Tuesday 16th June
American Presidential Election news, now, and the news, my friends, is joyous. By which I mean it’s terrifying, but the road to hell is paved with laughter.
There are more Republicans running for President than FIFA Officials running from the Feds. They include Rick Santorum (an anti-gay politician whose name has been made synonymous with a by-product of buggery), Rick Perry (the former Governor of Texas who crashed out of the last campaign by forgetting what he was saying and trying to cover-up with the masterly utterance of “Oops”), and now Donald Trump.
Yes, Donald Trump: the man who tried to trademark the phrase “You’re fired”. He also said “Part of the beauty of me is that I am very rich” and of a recent President he remarked “He lost the popular vote by a lot and won the election. We should have a revolution in this country!”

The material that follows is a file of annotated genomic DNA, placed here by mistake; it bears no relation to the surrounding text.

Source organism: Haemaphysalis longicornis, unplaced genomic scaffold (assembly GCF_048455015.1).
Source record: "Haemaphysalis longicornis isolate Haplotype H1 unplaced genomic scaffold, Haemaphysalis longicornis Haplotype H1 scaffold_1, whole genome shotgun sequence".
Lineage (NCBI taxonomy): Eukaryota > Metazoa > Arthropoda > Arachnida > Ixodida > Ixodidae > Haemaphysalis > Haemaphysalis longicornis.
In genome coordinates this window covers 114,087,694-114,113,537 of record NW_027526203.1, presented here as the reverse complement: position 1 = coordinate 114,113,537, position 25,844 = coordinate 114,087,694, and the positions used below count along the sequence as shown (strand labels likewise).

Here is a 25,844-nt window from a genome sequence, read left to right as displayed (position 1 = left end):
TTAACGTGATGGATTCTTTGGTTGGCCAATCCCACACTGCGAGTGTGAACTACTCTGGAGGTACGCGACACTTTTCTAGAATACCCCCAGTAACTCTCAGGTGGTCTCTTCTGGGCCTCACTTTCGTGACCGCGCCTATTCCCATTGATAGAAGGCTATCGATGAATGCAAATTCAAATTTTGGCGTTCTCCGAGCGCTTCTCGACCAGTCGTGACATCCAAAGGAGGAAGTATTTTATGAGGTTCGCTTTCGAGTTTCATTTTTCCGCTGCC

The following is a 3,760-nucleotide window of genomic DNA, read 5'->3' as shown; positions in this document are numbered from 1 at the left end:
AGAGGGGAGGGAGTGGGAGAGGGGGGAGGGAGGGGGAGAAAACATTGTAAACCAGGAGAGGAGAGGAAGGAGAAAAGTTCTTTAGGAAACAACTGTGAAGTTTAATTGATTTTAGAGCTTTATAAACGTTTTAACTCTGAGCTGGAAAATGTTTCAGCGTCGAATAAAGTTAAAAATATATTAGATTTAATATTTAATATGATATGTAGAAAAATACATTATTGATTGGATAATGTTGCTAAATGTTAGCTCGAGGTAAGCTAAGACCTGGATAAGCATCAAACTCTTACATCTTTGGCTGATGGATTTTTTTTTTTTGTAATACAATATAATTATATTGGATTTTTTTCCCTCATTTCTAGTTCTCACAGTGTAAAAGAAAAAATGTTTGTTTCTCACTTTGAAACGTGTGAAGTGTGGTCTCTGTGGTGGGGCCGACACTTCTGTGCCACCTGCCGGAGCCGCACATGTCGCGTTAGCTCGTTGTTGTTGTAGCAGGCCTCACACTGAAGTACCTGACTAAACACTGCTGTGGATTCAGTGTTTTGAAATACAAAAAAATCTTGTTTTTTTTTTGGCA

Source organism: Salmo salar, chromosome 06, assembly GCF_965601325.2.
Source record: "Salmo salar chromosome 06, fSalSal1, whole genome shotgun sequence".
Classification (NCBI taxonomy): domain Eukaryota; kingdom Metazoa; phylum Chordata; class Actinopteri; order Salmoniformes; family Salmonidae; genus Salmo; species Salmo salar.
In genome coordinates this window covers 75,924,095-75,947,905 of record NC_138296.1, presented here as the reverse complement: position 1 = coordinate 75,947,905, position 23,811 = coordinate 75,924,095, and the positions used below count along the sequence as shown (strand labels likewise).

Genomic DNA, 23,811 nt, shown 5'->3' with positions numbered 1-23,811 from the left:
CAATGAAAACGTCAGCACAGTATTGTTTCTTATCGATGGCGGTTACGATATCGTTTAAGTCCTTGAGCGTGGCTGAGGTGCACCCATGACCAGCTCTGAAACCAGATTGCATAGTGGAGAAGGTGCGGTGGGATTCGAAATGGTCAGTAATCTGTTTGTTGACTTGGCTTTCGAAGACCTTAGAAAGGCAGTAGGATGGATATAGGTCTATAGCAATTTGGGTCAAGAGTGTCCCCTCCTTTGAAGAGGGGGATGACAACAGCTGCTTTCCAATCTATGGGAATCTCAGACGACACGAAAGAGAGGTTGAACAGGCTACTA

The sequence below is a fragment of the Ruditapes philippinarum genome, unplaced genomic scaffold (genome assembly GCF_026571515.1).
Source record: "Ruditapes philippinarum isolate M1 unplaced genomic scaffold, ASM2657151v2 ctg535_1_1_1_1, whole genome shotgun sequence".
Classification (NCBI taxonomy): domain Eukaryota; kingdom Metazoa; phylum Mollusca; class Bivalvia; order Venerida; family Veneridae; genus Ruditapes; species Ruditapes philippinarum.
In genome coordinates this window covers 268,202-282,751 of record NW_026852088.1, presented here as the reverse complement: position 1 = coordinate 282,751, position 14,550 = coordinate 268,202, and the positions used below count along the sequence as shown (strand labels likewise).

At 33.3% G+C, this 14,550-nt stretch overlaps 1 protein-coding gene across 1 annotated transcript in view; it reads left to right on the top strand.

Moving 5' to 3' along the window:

Now, you might think that he was referring to George W. Bush, who was the last President not to win the popular vote in 2000. But, no. He was talking about the last President who undoubtedly won the election. You know the one he means. The black one.
Of course, it’s unfair to infer that the President’s colour had any impact on Mr Trump’s views, even though he’s accepted that he probably once said “Black guys counting my money! I hate it,” and that “laziness is a trait in blacks”.
But, on the other hand, he has a big tower. And fabulous hair which I’m sure is as genuine as he was when he said "I have a great relationship with the blacks. I've always had a great relationship with the blacks."

Wednesday 17th June